Mindful Moving, Part 1
Moving can be an overwhelming process. When you move with children, regardless of their age, it can be a challenge to stay mindful of the impact on you and your kids. Leaving their old home for a new one, saying goodbye to friends, and disrupting their regular routine is stressful and difficult to handle.
You may not be able to completely eliminate the challenges of moving with kids, but there are ways to minimize the stress that can help ease the process for them. In this first part of our Mindful Moving guide, you'll find tips about involving your children, visiting the new neighborhood, and packing a moving-day bag.
1. Involve Children in Decisions When You Can
- Have them help you narrow down the homes you're considering by house hunting together. If it's practical, take your children to see prospective houses with you. If you're searching online, bookmark your favorites so your kids can have a look-see.
- When you’ve found a house, ask them to map out their new bedroom. If old enough they can draw a floorplan with cut-outs of their bedroom furniture that they can move around, and let them choose a new paint color. Create a mood board with colors and favorite pics of bedrooms on a sheet of construction paper.
- Ask for their input on, for example, their top three choices for new wall color or new carpet in the family room.
- Let the kids pack a few of their own moving boxes with their special items to be unpacked first, like their favorite stuffed animal or Nintendo game. Explain that it may take a week or two for all of the moving boxes to be unpacked, so they should keep everything that they want close by in their "special" box. They can even customize the moving box labels with their names, and for younger kids, let them decorate their boxes with stickers—they’ll love it!
2. Visit the New Neighborhood Together
Sometimes, circumstances or distance makes it difficult to visit the new neighborhood with your kids before moving day. But if you can, plan a visit that includes taking a walking tour of your new neighborhood, the downtown area, and their new school.
Before you visit, buy a copy of the local newspaper or its online site to find out what kids-oriented activities are happening during your visit. A visit to the local sports field or recreation center or library may help get them excited about their new town.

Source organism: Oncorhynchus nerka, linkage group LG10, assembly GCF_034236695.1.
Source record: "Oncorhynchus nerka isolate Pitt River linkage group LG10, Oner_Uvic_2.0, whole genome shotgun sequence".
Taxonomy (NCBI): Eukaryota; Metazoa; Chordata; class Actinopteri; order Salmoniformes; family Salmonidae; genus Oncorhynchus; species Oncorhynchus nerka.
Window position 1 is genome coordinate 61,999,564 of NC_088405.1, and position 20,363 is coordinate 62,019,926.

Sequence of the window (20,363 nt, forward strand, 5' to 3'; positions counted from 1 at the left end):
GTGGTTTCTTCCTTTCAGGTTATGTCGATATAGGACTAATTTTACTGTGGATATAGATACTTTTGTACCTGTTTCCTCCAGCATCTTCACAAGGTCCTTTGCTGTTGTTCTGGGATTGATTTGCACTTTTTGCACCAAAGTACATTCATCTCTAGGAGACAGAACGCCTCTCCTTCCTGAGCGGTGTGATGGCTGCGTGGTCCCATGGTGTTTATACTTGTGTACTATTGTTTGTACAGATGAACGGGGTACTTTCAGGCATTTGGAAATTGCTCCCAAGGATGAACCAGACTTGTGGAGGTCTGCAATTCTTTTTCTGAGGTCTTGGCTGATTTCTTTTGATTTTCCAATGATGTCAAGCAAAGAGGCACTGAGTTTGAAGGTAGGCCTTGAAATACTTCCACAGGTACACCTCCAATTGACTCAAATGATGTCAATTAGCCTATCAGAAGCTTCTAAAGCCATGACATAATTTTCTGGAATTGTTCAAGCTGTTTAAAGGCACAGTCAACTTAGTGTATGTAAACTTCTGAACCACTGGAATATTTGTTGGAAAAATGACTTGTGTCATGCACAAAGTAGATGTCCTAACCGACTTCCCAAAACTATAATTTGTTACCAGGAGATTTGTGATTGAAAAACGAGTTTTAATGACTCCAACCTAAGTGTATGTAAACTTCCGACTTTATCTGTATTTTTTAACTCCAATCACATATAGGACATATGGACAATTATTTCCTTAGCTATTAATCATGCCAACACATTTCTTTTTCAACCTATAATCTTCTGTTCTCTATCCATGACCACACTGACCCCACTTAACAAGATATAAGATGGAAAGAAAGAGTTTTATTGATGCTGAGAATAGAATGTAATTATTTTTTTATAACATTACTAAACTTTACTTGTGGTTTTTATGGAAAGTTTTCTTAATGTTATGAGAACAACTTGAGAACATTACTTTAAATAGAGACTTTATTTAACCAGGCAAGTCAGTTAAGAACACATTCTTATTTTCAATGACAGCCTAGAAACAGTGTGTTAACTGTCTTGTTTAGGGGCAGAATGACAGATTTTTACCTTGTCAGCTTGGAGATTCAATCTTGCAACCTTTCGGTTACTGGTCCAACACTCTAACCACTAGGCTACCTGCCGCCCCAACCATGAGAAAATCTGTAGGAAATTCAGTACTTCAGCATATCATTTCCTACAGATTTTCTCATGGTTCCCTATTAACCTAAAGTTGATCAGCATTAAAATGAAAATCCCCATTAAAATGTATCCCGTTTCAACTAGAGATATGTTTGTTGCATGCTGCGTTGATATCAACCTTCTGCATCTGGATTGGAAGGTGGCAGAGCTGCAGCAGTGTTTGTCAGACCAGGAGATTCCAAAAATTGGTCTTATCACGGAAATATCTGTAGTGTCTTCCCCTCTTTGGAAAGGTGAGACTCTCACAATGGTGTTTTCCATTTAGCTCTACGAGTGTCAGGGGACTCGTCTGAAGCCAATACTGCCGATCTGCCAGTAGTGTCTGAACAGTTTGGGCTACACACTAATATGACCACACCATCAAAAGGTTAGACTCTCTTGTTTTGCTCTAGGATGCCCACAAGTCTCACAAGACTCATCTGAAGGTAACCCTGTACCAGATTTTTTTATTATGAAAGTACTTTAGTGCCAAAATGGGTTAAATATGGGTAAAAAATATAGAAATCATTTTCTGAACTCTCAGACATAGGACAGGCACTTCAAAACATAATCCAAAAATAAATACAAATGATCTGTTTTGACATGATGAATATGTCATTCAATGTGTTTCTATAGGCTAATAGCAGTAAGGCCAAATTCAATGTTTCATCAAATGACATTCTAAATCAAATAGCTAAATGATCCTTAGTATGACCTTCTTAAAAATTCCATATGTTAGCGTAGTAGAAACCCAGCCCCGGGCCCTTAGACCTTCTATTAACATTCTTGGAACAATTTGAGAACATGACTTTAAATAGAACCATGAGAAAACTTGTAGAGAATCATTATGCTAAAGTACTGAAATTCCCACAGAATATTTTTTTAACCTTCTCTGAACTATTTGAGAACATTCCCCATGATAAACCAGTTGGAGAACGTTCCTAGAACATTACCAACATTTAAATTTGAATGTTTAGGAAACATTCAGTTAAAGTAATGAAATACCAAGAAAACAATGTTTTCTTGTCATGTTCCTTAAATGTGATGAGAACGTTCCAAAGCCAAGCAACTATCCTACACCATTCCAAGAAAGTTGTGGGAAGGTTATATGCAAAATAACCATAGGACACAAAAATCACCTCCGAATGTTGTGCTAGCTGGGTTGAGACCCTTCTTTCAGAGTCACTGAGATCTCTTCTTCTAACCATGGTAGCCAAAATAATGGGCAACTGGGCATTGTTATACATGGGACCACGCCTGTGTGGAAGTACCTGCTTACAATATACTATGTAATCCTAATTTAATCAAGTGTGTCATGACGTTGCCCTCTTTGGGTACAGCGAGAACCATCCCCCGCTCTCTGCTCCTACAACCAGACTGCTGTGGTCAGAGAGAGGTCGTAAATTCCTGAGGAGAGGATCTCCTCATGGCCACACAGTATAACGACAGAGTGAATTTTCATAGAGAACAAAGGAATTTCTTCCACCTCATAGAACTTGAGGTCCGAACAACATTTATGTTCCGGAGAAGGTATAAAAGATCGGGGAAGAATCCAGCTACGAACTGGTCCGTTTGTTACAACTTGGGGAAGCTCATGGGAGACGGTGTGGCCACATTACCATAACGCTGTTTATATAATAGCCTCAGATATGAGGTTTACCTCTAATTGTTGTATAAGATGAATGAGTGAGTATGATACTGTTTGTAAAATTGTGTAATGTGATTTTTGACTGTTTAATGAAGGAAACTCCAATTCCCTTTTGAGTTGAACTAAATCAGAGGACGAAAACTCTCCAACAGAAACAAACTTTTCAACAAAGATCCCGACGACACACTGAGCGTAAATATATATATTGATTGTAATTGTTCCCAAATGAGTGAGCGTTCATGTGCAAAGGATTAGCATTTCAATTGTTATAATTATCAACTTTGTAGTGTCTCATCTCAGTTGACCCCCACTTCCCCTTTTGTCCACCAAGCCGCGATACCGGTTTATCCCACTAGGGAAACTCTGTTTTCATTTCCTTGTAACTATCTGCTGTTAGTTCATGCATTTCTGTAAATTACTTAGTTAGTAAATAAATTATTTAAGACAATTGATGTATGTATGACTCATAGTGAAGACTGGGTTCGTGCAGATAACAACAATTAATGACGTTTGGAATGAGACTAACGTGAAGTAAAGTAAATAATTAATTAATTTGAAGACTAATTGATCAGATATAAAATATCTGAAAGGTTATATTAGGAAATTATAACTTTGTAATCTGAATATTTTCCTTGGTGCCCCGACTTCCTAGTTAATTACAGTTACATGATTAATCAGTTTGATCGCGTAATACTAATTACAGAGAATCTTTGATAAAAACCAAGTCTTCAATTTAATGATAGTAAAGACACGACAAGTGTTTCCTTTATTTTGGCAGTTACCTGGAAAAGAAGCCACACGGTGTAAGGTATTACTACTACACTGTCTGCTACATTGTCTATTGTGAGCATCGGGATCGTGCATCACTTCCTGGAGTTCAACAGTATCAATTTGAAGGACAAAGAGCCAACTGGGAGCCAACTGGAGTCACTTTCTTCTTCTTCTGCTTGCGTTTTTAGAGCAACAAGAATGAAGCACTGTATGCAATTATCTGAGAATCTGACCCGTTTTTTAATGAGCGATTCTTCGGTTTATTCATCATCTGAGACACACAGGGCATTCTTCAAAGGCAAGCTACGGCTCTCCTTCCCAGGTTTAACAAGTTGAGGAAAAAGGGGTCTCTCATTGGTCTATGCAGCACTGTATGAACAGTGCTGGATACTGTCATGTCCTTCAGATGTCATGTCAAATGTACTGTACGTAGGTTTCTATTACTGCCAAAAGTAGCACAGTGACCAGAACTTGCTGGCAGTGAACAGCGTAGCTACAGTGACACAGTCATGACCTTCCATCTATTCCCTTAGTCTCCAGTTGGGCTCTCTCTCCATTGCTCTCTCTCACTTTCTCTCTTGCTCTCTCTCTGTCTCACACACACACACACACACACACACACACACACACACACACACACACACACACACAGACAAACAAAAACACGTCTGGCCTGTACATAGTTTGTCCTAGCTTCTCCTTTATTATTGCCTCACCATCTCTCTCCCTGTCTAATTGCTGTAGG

3. Pack a Moving-Day Bag
As a surprise, pack a special bag for each child with snacks, games, and toys. Maybe even mementoes like pics of their old home, friends, and school as keepsakes. Bring it in the car (or plane) with you to help them focus on positive memories rather than leaving their old home.
Once you’ve arrived at your new home, let your child unpack their special bag and set out a few personal items in their new room and make sure you have that floorplan ready of their room so the movers know exactly where to put everything.
Especially with young kids, minimizing change is essential. Try to keep things familiar by maintaining the same morning and bedtime routines, and maintaining family traditions like Tuesday taco nights or Saturday family movie nights. You won’t be able to keep everything the same, but the little pieces you preserve in the transition can make a world of difference.
What to Expect in Mindful Moving, Part 2
Part 2 in our series will focus on the next steps for the family move: helping with that first day or night in new home, unpacking and settling in, and letting the kids help with new home projects like painting and organizing.
Looking for help with planning a move, too? This Moving To-Do List covers everything from what to do when a move is months away to what to do the day of, and every moment in between.